The check out dude

You know, I just don’t like those automated check out lanes at the grocery stores. They aren’t near as much fun as regular check out lanes. The ones that have an actual, living, breathing human being as opposed to the automated screen that says “Welcome valued customer!” I just don’t get that warm fuzzy feeling dealing with a computer that does not know my name or indicates that it wants to. As long as it knows I have a preferred customer card or whatever, it seems to be ok with that. Computers must be lonely.

Well, actual check out clerks are much more fun. The wife and I were at Meijer the other night doing a little grocery shopping. It’s not my favorite activity but we get a little time together and grocery stores are one of the best places on the planet to people watch. Anyway, we had to go to a live person check out lane as we had too many groceries. I guess the computer at the automated lane can’t handle more than 10 or 12 items for each “valued customer.” Well, we were checking out and I got to watching the clerk. He was probably in his 50’s or so. As he worked, I noticed he was being very particular about what bag he put each item into. He twirled that fancy carousel around like it was a top so he could put certain things in certain places. He had a very defined method to his process. I deduced that this was no ordinary clerk. The computer makes you bag your own groceries but this man had brought science to the art of grocery bagging. I wonder if he went to bagging school or perhaps he even taught it. I stood transfixed at his prowess with the carousel in the full and grateful knowledge that I would, for once, not find my bread underneath cans of applesauce and cat litter. I deduced that this fellow was of a professional background. He was probably an engineer or maybe a chemist.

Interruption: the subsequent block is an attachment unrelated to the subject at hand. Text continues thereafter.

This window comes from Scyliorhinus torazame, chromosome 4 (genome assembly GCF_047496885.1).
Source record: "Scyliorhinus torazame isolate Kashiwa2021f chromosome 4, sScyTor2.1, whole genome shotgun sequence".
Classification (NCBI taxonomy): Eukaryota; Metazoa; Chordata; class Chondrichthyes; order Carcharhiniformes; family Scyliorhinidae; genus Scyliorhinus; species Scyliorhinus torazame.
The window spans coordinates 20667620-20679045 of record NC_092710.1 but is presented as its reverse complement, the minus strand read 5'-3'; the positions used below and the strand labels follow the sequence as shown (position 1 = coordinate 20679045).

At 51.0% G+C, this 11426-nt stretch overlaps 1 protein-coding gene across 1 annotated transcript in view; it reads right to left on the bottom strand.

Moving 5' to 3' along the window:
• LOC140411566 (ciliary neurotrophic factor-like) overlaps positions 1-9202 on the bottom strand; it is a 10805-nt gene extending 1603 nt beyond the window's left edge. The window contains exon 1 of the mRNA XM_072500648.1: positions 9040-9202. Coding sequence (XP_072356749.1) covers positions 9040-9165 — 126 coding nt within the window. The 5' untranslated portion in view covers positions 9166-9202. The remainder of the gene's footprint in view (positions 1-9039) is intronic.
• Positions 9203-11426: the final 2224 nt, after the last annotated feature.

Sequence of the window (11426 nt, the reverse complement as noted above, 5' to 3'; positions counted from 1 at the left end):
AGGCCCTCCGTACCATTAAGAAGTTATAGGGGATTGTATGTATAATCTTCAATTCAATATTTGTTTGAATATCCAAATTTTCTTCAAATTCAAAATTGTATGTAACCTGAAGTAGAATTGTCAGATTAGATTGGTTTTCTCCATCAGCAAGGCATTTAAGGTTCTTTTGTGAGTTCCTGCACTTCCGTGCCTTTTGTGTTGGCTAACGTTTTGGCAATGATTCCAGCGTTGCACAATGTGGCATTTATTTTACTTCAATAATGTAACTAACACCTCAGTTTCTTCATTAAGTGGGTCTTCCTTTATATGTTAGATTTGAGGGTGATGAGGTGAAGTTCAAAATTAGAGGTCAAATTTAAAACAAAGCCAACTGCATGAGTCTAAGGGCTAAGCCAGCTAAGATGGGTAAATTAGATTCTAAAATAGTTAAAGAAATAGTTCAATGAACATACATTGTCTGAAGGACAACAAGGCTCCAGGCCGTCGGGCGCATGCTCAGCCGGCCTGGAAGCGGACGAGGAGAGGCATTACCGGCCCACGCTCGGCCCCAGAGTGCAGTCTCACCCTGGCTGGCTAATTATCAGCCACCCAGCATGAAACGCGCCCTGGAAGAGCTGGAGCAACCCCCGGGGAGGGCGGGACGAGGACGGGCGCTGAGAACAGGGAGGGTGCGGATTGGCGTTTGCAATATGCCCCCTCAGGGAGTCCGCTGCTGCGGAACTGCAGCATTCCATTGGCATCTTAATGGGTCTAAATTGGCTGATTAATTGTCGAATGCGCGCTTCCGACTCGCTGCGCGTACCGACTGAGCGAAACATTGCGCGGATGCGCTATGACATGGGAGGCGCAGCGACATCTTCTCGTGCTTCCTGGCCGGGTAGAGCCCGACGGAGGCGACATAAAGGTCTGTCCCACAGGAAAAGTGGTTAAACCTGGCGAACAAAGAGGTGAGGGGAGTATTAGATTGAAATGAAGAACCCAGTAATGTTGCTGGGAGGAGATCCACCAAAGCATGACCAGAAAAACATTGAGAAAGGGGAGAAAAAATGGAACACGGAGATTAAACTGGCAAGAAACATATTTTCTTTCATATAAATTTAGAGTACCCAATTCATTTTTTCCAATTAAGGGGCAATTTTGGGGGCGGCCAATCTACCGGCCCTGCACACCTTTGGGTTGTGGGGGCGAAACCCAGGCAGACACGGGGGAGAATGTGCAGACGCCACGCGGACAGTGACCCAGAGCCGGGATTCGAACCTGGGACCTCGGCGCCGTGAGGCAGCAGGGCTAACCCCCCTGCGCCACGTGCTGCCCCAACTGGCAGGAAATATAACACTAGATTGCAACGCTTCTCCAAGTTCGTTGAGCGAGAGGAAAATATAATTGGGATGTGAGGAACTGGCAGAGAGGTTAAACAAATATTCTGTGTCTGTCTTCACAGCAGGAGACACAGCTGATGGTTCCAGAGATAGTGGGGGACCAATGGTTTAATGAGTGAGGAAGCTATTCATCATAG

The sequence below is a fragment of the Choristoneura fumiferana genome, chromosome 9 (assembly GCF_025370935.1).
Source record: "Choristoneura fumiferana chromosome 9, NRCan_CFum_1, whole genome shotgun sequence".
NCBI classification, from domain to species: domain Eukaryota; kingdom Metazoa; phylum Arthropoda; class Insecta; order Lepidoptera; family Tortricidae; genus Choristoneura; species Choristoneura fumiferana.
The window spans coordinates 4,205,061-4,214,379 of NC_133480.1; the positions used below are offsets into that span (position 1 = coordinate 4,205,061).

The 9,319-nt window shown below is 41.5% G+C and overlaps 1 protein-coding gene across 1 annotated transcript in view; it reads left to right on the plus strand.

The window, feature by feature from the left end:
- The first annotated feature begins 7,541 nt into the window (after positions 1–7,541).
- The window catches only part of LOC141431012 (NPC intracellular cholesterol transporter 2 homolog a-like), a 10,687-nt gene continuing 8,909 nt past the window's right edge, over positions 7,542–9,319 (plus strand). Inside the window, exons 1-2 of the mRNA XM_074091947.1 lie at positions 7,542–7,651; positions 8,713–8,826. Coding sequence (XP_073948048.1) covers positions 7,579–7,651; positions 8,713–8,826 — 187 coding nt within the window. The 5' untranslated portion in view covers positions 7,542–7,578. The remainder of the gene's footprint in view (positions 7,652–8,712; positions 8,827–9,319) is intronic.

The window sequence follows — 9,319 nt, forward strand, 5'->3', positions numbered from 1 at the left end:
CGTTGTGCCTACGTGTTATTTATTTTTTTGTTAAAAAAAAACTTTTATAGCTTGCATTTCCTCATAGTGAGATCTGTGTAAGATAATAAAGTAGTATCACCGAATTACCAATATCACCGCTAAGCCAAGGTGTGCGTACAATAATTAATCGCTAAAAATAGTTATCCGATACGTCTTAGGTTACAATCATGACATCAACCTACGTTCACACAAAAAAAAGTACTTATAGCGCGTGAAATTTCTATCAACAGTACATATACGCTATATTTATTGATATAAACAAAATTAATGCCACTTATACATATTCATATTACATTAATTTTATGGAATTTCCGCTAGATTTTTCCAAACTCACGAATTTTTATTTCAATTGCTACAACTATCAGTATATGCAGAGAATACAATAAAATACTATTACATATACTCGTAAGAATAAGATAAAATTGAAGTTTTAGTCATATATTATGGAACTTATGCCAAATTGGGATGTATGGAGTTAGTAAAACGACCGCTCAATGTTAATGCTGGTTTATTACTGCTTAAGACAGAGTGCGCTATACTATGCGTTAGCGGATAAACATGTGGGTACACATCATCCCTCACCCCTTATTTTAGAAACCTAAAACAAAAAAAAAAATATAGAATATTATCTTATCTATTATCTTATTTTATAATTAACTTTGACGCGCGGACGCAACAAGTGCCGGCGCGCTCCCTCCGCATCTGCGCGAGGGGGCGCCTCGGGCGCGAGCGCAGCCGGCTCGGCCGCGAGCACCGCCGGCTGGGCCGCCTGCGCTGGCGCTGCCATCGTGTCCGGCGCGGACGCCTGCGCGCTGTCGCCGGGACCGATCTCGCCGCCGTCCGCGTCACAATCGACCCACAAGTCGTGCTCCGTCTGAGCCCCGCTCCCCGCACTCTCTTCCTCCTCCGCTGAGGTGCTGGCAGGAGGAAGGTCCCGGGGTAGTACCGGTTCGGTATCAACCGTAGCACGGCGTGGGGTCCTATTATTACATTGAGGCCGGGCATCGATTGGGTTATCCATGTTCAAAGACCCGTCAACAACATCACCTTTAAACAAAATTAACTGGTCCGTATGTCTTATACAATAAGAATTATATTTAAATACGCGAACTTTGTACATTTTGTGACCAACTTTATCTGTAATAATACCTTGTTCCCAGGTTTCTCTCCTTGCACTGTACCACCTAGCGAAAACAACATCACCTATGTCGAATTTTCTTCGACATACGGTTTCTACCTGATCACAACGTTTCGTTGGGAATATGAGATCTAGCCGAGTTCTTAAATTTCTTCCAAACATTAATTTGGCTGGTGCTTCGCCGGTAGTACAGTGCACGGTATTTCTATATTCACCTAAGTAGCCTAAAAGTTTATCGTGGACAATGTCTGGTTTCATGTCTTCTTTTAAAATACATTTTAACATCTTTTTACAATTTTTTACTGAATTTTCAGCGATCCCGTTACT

The suspense finally got to me and I was compelled to ask, “Sir, please tell me what it is that you do during the day for I perceive that you are more than a mere grocery technician?” (I really didn‘t ask this way. It just sounds better on paper). “I am a self-employed civil engineer,” he said. I knew it! I glanced at my wife with a self impressed look that I get when I am “in the know.” He went on to tell me that he had taken this particular job as a part time position only so as to augment his current income. Like many others, he had to deal with the recession and I think he found a nice fit for himself. Meijer ought to have him teach bagging technology. Good luck to you sir.

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